If going vegetarian is something up your alley, this nutty milk delivery service may be perfect for you. With Mylk Man, ditching dairy has never been simpler.
Mylk Man offers your classic plant-based flavours, like almond, in addition to funkier bottles, like pistachio and sweet chai and turmeric and cashew.
As well as these fancier varieties giving them an edge on supermarket-stocked brands, there’s also the 12 per cent minimum volume of nuts in every bottle – significantly higher than most mass-produced blends.
As a vegan lifestyle is clearly all the rage, Mylk Man should be nothing short of a hit. 500 ml bottles start at £1.75. Glass material makes them easy to recycle or return for future deliveries. Unfortunately for any neighboring European countries, Mylk Man is London-based (but there are talks of expansion).
“Sustainability is fundamental to what we do,” says [business owner] Jamie. “As well as being plastic-free and using glass bottles, we give 10 per cent of our profits to Greenpeace. And we’re stocked in massive tanks at the Bulk Market zero waste shop, in Dalston.”
For a taste, I’d say an impromptu weekend in London wouldn’t be out of the question.
In the past few months alone, the zero-waste community has grown exponentially. Environmental enthusiasts are ever going as far as hosting sustainable wedding receptions. Waste-free shops are manifesting across all seven continents, including this charming boutique in London.
“I created a shop that I wish existed. I wanted to cut packaging, I wanted to cut my footprint, and found it very difficult as supermarkets pack everything.” [said shop owner Ingrid Caldironi]
The shop, dubbed Bulk Market, boasts a wide range of organic products. Home essentials, including fresh produce, chocolates, and hair products, rest comfortably on its shelves. Caldironi’s ultimate goal is to prevent excessive buying and packaging waste.
“Why can’t we shop with smaller exact portions – 1-2 carrots, 1-2 eggs; why big packets with the environmental waste that goes with it?”
As an avid lover of omelettes, I’m not entirely sure 2 eggs would get the job done. However, the initiative is more than commendable, especially for environmental aficionados on a budget.
For urban communities, the relationship between humans and animals has been, for the most part, give and take. Where turkeys (or rather, their droppings) contribute to bio-fuel, concerned citizens have set up bee farms in vacant lots. Now seeing a rise in hedgehog road deaths in London, engineer Michel Birkenwald is creating special highways for the critters.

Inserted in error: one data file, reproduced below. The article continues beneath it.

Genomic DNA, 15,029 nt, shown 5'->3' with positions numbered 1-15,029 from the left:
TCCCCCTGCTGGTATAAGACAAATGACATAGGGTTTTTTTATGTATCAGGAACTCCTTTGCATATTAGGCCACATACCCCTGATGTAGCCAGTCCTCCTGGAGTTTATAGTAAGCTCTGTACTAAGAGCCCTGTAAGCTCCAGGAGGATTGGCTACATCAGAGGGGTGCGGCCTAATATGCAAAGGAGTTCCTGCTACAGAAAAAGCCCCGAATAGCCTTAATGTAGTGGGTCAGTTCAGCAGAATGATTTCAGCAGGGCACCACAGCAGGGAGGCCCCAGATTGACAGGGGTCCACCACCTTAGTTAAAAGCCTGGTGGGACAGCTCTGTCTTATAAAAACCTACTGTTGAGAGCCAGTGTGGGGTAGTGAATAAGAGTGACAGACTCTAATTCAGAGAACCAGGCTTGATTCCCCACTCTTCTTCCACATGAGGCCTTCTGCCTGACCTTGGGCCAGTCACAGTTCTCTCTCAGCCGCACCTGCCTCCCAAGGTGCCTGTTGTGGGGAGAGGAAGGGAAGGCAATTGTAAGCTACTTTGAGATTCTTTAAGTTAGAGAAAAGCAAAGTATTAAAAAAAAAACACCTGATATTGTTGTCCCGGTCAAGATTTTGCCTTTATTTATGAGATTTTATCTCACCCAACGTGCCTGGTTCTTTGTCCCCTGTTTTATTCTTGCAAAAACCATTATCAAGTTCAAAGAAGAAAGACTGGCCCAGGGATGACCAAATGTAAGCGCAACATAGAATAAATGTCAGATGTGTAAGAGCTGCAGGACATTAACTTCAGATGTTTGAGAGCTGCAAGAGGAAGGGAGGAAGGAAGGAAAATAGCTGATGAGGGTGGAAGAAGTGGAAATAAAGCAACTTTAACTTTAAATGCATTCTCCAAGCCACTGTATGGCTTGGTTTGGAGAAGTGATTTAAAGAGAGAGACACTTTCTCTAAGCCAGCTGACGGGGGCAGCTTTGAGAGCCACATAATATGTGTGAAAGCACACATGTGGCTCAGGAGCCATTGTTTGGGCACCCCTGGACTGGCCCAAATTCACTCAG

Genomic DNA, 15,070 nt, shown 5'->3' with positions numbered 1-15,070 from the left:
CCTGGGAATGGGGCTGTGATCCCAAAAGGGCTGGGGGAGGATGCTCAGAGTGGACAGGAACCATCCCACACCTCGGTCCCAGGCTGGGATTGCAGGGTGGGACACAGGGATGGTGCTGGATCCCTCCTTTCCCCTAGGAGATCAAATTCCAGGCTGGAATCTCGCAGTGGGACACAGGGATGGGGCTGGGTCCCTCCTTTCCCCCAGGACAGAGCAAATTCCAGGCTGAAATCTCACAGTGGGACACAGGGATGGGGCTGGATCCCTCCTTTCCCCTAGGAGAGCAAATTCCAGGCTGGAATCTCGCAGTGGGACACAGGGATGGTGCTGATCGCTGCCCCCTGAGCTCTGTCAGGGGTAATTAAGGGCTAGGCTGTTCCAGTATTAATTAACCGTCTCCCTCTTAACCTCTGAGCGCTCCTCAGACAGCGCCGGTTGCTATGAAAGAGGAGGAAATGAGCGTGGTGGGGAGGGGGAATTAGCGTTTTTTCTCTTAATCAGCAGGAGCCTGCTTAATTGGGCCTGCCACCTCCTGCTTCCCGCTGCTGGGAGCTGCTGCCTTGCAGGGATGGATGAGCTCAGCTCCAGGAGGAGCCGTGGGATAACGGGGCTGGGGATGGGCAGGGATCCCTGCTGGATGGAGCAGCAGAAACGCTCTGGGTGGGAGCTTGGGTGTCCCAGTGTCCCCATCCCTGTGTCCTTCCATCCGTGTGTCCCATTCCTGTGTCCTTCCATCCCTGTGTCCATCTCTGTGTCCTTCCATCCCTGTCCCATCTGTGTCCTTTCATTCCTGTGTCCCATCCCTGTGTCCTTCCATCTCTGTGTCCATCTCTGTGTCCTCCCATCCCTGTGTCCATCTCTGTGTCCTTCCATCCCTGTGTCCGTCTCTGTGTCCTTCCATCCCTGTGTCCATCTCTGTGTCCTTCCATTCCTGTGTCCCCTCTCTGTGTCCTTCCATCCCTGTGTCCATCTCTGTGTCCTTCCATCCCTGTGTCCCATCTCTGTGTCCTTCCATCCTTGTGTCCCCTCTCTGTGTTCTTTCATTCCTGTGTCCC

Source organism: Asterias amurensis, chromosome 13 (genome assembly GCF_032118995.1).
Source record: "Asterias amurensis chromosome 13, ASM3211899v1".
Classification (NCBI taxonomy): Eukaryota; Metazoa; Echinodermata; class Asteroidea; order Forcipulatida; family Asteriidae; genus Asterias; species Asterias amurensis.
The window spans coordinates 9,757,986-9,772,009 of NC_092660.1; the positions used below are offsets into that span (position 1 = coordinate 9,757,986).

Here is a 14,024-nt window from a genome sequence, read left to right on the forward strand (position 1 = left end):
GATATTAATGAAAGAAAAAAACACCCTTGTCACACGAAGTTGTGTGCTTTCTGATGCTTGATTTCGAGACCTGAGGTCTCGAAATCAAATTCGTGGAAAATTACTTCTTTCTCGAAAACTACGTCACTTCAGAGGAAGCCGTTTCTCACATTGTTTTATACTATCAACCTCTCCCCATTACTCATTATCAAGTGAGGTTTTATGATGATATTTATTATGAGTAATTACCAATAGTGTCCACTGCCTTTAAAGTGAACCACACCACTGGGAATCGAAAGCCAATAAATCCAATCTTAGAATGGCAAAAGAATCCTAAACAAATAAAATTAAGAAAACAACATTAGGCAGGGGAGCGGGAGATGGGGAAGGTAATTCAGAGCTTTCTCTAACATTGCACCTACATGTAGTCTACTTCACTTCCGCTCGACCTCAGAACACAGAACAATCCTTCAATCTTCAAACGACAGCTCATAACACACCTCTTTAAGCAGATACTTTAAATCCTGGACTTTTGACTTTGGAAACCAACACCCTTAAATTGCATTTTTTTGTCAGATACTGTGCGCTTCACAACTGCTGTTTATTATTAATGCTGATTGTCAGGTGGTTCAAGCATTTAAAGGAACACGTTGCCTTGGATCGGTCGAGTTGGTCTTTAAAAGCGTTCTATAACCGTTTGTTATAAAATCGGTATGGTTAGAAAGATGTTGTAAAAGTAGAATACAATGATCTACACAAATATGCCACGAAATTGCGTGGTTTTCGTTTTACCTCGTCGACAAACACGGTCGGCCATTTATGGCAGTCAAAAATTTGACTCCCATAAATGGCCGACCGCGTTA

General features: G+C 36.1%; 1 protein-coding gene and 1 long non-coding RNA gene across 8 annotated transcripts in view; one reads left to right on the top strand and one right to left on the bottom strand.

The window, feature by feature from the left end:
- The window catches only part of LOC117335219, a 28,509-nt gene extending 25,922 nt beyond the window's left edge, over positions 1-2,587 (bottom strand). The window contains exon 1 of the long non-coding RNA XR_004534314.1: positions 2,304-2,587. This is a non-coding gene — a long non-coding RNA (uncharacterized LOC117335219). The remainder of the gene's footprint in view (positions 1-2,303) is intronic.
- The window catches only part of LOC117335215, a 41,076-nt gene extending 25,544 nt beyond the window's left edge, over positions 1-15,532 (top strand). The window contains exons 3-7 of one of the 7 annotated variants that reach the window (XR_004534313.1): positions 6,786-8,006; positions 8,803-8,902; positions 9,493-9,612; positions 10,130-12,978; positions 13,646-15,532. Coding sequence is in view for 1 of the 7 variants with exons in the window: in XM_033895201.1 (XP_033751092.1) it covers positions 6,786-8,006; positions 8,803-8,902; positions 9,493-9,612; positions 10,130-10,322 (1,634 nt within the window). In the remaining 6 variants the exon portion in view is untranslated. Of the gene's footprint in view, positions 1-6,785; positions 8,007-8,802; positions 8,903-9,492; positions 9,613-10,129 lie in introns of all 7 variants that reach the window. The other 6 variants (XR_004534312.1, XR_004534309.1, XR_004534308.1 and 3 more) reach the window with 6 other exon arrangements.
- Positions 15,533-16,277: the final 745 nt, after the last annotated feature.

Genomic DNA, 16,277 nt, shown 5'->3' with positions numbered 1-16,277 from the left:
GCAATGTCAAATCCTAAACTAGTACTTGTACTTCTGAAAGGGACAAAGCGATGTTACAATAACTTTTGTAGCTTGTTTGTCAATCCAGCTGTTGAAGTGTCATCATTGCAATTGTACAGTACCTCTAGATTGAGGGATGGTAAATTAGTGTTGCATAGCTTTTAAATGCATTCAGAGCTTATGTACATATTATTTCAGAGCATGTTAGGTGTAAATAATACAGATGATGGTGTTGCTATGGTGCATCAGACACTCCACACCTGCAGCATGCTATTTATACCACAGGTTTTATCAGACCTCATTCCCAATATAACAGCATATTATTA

“It’s implying that hedgehogs are basically moving into our towns and cities,” [Emily] Wilson [of Hedgehog Streets] says. “They’re quite sturdy, and able to live alongside us quite well, as long as we make space for them and link green spaces together.”
Birkenwald and his animal-loving posse drill wall holes for free, allowing the prickly pedestrians to make safe crossing. Over the years, the real-life Sonic population has dwindled by 50% due to unwelcoming agricultural procedures. As compost-dwellers, “cleaner” farms don’t bode well for the spiky natives. Despite his life-saving deeds, Birkenwald is as humble as anyone.
“I am just an average guy who decided to help one of our most adorable mammals,” he says.
We’ll do anything for the cute and powerless.
Wind energy is nothing new, but it’s definitely improving. In fact, it’s powering homes in Australia and Denmark at pleasantly surprising rates. Now that other nations are catching onto its sheer efficiency, they’re brewing up other ways to utilize it. For Moya Power in London, it’s all about being creative. The pilot project will collect energy from tunnel drafts caused by speeding trains using simple plastic sheets.
“If we all live in cities that need electricity, we need to look for new, creative ways to generate it,” says [mastermind Charlotte] Slingsby… “I wanted to create something that works in different situations and that can be flexibly adapted, whether you live in an urban hut or a high-rise.”
Considering the constant movement of countryside families into cities, urban landscapes are demanding greater volumes of energy. As the war against fossil fuels continues to be precarious, alternative energy is very much welcome anywhere.
The yield is low compared to traditional wind power plants and is not able to power whole cities, but Slingsby sees Moya Power as just a single element in a mixture of urban energy sources.
Realizing that subway tunnels might be the windiest parts of an otherwise gloomy city now makes a lot of sense. Who knew?
Incentives such as edible coffee capsules and money-back deposits are finally making rounds in popular cafes. Though sustainable coffee has caused a significant ripple in the waste world, old habits die hard. To encourage coffeegoers to indulge in reusable tumblers, Starbucks is charging Londoners 5p for paper cups.
“To that end we will be exploring the impact that a cup charge may have in changing behaviour in addition to the measures we, and the whole industry, are taking on cup recycling,” [said Starbucks in an official statement.]
While Starbucks’ paper cups are recyclable, its thin sliver of plastic lining isn’t. Still, everyone’s go-to caffeine stop is better off than most. Plus, the cup money it raises will fund a “behavior change study” in the hopes of encouraging consumers to go green.
“We will investigate the impact of a 5p charge on a paper cup, coupled with prominent marketing of reusable cups, on customer behaviour,” the statement continues.
Well, folks — mug season starts today!